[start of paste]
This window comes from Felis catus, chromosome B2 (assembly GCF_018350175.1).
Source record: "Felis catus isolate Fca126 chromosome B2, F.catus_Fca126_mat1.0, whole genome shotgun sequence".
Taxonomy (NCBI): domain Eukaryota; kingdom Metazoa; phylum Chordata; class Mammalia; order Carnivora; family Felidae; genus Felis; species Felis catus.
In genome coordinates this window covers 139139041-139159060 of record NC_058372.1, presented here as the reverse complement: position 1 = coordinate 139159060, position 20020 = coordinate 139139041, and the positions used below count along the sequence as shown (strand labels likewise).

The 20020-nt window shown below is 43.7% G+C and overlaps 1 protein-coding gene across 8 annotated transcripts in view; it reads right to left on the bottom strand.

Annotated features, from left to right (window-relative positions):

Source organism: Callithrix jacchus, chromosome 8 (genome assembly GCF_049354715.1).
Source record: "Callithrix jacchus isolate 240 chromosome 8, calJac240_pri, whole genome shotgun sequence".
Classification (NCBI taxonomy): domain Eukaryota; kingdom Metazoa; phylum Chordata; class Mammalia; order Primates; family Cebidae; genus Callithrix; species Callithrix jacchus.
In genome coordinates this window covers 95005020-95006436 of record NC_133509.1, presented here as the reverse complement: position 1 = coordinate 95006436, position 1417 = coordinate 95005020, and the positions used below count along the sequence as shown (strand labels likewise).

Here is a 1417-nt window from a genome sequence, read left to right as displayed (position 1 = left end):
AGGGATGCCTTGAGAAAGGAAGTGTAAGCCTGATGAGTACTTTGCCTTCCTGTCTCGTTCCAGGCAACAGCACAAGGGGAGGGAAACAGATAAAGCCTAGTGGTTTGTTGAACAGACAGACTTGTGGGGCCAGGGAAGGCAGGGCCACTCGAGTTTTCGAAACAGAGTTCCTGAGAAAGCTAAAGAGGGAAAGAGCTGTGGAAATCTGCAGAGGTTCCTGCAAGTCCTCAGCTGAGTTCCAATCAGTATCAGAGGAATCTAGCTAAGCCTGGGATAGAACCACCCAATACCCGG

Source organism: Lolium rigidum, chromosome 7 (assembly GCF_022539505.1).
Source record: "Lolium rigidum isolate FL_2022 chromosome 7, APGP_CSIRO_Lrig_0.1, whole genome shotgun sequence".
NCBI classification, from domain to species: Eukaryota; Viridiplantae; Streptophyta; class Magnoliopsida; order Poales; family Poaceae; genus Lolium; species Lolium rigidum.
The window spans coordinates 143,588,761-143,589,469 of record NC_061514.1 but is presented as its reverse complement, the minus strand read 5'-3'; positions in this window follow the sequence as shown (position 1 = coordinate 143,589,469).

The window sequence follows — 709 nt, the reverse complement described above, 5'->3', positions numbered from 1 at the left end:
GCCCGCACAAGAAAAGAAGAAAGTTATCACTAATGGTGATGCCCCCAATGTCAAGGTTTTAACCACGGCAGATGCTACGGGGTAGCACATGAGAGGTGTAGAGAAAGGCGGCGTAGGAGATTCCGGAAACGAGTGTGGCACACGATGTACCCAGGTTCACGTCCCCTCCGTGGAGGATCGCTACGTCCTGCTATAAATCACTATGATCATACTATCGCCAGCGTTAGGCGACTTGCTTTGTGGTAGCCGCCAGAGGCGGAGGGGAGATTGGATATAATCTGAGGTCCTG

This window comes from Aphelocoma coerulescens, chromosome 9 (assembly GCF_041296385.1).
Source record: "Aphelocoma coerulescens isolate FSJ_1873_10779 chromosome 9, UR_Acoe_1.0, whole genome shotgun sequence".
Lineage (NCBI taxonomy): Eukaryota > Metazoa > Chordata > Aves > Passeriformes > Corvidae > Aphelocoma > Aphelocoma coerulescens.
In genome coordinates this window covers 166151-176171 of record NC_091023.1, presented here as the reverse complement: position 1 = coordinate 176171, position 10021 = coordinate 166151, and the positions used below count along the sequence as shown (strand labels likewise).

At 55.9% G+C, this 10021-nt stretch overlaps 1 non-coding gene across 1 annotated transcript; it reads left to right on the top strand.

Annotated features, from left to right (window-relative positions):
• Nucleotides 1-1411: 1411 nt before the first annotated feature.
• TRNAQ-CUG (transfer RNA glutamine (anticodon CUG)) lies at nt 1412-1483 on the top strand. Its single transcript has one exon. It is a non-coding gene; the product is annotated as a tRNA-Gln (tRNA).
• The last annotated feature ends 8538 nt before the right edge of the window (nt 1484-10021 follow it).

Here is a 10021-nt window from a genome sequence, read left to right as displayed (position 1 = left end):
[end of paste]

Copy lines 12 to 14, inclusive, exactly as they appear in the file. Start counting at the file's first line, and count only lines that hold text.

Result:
AGGGATGCCTTGAGAAAGGAAGTGTAAGCCTGATGAGTACTTTGCCTTCCTGTCTCGTTCCAGGCAACAGCACAAGGGGAGGGAAACAGATAAAGCCTAGTGGTTTGTTGAACAGACAGACTTGTGGGGCCAGGGAAGGCAGGGCCACTCGAGTTTTCGAAACAGAGTTCCTGAGAAAGCTAAAGAGGGAAAGAGCTGTGGAAATCTGCAGAGGTTCCTGCAAGTCCTCAGCTGAGTTCCAATCAGTATCAGAGGAATCTAGCTAAGCCTGGGATAGAACCACCCAATACCCGG

Source organism: Lolium rigidum, chromosome 7 (assembly GCF_022539505.1).
Source record: "Lolium rigidum isolate FL_2022 chromosome 7, APGP_CSIRO_Lrig_0.1, whole genome shotgun sequence".